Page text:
lumen causes hemorrhage

 Expansile lesion

 Hearing loss, tinnitus,

vertigo, facial twitching

 HRCT

 MRI diagnostic

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Lesions of the Petrous Apex and Clivus

Primary

cholesteatoma

Arise from aberrant

embryonic rests

HRCT

 Expansile lesion, smoothly marginated  No enhancement 

MRI– diagnostic

 T1- hypointense  T2- hyperintense

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Lesions of the Petrous Apex and Clivus

Effusions

Can develop in petrous apex due to ETD,

URI, barotrauma

HRCT

Soft tissue without bony destruction

MRI

T1- hypointense

T2- hyperintense

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Lesions of the Petrous Apex and Clivus

Petrous apicitis

Acute form is usually rapid and may progress to

Gradenigo’s syndrome

MRI

 T1- low intensity  T2- high intensity  Marked enhancement 

HRCT

 Expansile lesion with irregular margins  Bony destruction

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Lesions of the Petrous Apex and Clivus

Skull Base Osteomyelitis

 Usually after chronic OE

in diabetics or

immunocompromised

 HRCT

 Soft tissue density  Demineralization

 Irregular lytic lesions

 MRI

 Increased signal on T2  Enhancement

(34)

Lesions of the Petrous Apex and Clivus

Aneurysms

 Congenital weakness of

the petrous portion of carotid

 Trauma/infection

 MRI

 Complex with flow voids  May require

angiography

 HRCT

 Smoothly marginated bone eroding lesion  Contrast possibilities

(35)

Lesions of the Petrous Apex and Clivus

Chondrosarcoma

Arises from embryonic rests of cartilage at

foramen lacerum and petrous apex

Headaches and multiple cranial neuropathies

HRCT

 Irregular bone destruction  Enhances

 Calcifications (popcorn)

MRI

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Lesions of the Petrous Apex and Clivus

Chordomas

 Low grade malignancy  Remnant of notocord  Headache, diplopia, and

visual deficits

 Physaliphorus cells

(“soap bubble”)

 HRCT

 Erosive soft tissue mass at clivus and occiput

 MRI

 Enhances markedly with gadolinium

 Resembles

(38)

Lesions of the IAC, CPA, and Skull Base

Epidermoids

 Ectodermal rests usually

in CPA

 Enlarge insidiously  SHNL, dysequilibrium,

tinnitus, facial paresis

 HRCT  Well-defined homogenous mass  Possible calcifications  MRI- diagnostic  T1- hypointense  T2- hyperintense  No enhancement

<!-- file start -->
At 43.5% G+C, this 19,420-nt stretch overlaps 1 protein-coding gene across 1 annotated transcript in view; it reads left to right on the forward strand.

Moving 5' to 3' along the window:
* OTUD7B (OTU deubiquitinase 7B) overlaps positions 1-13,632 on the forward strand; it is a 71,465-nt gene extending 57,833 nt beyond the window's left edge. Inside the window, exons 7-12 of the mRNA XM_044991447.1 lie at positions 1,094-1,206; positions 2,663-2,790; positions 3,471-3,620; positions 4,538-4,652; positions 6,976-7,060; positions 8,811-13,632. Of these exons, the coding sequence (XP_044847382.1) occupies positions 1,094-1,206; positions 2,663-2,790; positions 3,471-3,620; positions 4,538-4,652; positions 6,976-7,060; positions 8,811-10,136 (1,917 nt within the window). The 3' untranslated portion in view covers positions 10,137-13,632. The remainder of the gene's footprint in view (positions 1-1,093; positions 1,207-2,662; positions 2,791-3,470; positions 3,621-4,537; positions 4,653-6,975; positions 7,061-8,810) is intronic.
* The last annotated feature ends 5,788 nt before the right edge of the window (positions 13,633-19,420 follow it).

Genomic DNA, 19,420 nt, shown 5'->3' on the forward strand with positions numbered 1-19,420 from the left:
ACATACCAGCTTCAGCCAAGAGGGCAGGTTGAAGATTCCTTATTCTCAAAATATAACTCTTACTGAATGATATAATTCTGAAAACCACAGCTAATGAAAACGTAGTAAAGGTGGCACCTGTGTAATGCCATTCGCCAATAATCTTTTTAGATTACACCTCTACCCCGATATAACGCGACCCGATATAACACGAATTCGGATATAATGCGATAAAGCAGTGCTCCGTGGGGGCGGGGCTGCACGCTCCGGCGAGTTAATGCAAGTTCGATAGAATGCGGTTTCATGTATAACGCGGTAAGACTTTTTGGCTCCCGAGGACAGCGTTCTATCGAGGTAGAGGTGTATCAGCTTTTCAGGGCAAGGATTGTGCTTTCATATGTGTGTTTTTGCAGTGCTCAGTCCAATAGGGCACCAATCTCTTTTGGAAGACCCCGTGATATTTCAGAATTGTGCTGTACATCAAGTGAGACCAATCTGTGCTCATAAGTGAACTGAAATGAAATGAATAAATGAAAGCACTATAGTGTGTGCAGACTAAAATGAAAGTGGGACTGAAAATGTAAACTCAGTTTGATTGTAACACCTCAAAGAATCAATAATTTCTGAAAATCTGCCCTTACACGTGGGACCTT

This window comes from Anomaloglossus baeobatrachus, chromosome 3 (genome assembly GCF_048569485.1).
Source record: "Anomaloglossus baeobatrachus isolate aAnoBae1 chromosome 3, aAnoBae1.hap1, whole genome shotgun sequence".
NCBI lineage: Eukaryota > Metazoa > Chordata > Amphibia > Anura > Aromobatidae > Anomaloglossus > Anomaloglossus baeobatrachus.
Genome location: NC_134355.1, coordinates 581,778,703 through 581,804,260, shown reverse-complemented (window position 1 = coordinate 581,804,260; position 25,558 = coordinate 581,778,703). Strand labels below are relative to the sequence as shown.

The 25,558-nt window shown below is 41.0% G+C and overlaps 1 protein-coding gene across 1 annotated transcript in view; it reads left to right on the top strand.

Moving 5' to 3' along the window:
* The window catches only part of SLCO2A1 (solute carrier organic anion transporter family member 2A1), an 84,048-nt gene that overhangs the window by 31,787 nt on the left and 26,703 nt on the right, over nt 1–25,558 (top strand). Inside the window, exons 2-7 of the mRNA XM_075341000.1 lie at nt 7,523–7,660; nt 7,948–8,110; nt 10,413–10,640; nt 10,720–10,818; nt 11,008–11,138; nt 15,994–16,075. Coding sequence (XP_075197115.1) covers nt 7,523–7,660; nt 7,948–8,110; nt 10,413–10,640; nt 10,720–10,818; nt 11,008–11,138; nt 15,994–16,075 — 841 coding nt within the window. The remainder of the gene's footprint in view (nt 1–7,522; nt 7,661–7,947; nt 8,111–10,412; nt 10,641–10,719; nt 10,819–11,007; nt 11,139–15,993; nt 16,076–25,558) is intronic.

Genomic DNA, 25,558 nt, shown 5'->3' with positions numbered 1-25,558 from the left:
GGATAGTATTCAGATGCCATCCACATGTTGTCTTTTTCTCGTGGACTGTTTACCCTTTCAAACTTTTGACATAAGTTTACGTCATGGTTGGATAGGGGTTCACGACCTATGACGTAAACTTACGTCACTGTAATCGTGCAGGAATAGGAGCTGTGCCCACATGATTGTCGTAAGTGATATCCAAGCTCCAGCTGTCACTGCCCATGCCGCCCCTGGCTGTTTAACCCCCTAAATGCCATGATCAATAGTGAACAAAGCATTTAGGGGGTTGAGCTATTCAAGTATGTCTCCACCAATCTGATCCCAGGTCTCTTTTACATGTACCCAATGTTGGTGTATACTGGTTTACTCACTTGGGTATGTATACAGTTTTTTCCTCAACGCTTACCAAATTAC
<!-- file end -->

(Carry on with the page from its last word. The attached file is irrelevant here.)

(39)

Lesions of the IAC, CPA, and Skull Base

Schwannomas

 Arise from sheaths of

cranial nerves  Vestibular, facial, trigeminal, jugular  Varied presentation  HRCT  Inhomogeneous enhancement

 Smooth mass effect

 MRI – definitive diagnosis

 T1- low intensity

 Marked enhancement with gadolinium on T1

(40)
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Lesions of the IAC, CPA, and Skull Base

Meningiomas

 Arise from arachnoid

layer of meninges  Variable presentation  MRI  T1- low intensity  Marked enhancement with gadolinium on T1  Signal voids (calcium)  Dural tail or flare

 HRCT

 Isodense to hyperdense  Homogeneous

enhancement  Calcifications

(43)

Lesions of the IAC, CPA, and Skull Base

Lipomas

Similar presentation

to acoustic

schwannomas

MRI – diagnostic

 T1- high intensity  T2- low intensity  No further enhancement with gadolinium on T1 because nearly saturated

(44)

Case Study

21 yo bf present s to clinic with

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Case Study

21 yo bf present s to clinic with

complaint of “drainage from left ear”

Pain in left ear, behind left eye and

forehead, developed double vision

Experienced fevers, chills, N/V

Swelling in left face

Similar episode one month prior- no

(46)

Case Study

PMH: ear infections “all life”, no

hospitalizations

PSH: none

Meds: castor oil left ear, Tylenol

SH/FH: N/C

(47)

Case Study

Temp= 102, VSS

Gen- toxic appearing

Eye- left eye with chemosis/injection, lateral

rectus palsy

Ear- left TM with large perf with green

discharge, Weber to left, AC=BC

Neck- small lad in posterior triangle

Neuro- nuchal rigidity

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Case Study